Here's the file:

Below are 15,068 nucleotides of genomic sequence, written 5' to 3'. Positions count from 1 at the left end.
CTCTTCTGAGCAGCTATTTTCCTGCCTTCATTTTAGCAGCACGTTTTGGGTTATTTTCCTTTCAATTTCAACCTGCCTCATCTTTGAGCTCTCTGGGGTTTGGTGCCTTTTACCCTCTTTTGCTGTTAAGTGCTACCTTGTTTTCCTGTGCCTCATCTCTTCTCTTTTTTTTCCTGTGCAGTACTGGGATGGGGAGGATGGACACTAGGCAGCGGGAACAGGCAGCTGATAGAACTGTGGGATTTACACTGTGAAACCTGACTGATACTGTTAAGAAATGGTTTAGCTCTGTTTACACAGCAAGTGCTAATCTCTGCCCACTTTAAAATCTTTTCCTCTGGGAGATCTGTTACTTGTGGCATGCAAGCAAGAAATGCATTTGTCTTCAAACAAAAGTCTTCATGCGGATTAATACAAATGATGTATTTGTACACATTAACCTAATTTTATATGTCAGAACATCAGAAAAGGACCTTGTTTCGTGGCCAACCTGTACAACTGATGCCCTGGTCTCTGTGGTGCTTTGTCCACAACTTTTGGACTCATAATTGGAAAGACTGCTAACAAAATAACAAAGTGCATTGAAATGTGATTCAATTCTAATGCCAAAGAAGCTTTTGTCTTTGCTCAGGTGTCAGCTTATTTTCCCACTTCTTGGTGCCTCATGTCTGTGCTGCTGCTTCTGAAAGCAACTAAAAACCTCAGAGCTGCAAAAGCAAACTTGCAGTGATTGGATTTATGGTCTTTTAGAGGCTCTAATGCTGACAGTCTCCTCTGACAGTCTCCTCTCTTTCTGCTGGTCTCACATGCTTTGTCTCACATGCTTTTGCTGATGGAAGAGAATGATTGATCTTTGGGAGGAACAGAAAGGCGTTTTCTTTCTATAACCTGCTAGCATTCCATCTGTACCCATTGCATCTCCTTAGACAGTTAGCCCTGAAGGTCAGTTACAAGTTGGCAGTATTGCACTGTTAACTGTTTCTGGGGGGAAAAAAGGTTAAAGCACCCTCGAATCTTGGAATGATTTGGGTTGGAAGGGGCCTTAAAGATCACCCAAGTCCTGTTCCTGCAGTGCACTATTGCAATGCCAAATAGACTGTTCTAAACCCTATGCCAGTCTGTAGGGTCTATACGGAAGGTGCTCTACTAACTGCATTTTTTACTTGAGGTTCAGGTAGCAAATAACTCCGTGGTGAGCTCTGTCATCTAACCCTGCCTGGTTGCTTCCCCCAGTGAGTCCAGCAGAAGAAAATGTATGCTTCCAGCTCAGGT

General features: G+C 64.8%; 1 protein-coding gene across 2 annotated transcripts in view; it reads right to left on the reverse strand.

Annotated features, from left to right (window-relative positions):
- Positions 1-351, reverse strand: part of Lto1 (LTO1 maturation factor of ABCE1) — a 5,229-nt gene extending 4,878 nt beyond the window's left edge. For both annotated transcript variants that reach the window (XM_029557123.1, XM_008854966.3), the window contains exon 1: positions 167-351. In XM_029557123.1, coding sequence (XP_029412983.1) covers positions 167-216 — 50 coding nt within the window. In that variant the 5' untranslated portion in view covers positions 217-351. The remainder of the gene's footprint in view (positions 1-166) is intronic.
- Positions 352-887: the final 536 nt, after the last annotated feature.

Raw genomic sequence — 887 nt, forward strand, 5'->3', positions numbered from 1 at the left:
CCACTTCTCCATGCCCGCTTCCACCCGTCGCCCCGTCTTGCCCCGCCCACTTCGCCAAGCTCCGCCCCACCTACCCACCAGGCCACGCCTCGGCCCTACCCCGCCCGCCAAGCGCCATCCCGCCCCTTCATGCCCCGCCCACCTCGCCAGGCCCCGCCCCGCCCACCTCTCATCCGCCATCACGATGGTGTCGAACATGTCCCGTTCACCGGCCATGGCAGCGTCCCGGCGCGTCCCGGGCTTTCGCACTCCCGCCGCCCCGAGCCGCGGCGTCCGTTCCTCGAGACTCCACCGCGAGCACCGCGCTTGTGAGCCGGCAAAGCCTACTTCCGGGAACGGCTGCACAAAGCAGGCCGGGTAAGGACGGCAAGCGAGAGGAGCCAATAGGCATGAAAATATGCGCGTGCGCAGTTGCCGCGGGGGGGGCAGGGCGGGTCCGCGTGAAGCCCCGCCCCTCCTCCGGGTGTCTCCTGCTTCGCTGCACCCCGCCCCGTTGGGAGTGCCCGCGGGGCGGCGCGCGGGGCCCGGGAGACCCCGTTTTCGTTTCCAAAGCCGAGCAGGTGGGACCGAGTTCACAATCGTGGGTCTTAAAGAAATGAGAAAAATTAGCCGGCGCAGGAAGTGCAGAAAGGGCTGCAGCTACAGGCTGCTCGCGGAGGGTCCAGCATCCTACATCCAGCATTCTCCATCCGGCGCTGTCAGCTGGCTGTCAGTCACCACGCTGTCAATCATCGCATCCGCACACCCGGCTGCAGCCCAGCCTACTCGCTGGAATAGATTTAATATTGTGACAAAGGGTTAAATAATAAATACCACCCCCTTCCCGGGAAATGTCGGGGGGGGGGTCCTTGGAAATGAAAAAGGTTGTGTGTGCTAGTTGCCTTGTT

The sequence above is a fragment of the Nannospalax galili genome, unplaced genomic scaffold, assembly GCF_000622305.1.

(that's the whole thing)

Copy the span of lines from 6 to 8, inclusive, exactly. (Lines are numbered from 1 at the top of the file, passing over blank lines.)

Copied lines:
- Positions 352-887: the final 536 nt, after the last annotated feature.

Raw genomic sequence — 887 nt, forward strand, 5'->3', positions numbered from 1 at the left:
CCACTTCTCCATGCCCGCTTCCACCCGTCGCCCCGTCTTGCCCCGCCCACTTCGCCAAGCTCCGCCCCACCTACCCACCAGGCCACGCCTCGGCCCTACCCCGCCCGCCAAGCGCCATCCCGCCCCTTCATGCCCCGCCCACCTCGCCAGGCCCCGCCCCGCCCACCTCTCATCCGCCATCACGATGGTGTCGAACATGTCCCGTTCACCGGCCATGGCAGCGTCCCGGCGCGTCCCGGGCTTTCGCACTCCCGCCGCCCCGAGCCGCGGCGTCCGTTCCTCGAGACTCCACCGCGAGCACCGCGCTTGTGAGCCGGCAAAGCCTACTTCCGGGAACGGCTGCACAAAGCAGGCCGGGTAAGGACGGCAAGCGAGAGGAGCCAATAGGCATGAAAATATGCGCGTGCGCAGTTGCCGCGGGGGGGGCAGGGCGGGTCCGCGTGAAGCCCCGCCCCTCCTCCGGGTGTCTCCTGCTTCGCTGCACCCCGCCCCGTTGGGAGTGCCCGCGGGGCGGCGCGCGGGGCCCGGGAGACCCCGTTTTCGTTTCCAAAGCCGAGCAGGTGGGACCGAGTTCACAATCGTGGGTCTTAAAGAAATGAGAAAAATTAGCCGGCGCAGGAAGTGCAGAAAGGGCTGCAGCTACAGGCTGCTCGCGGAGGGTCCAGCATCCTACATCCAGCATTCTCCATCCGGCGCTGTCAGCTGGCTGTCAGTCACCACGCTGTCAATCATCGCATCCGCACACCCGGCTGCAGCCCAGCCTACTCGCTGGAATAGATTTAATATTGTGACAAAGGGTTAAATAATAAATACCACCCCCTTCCCGGGAAATGTCGGGGGGGGGGTCCTTGGAAATGAAAAAGGTTGTGTGTGCTAGTTGCCTTGTT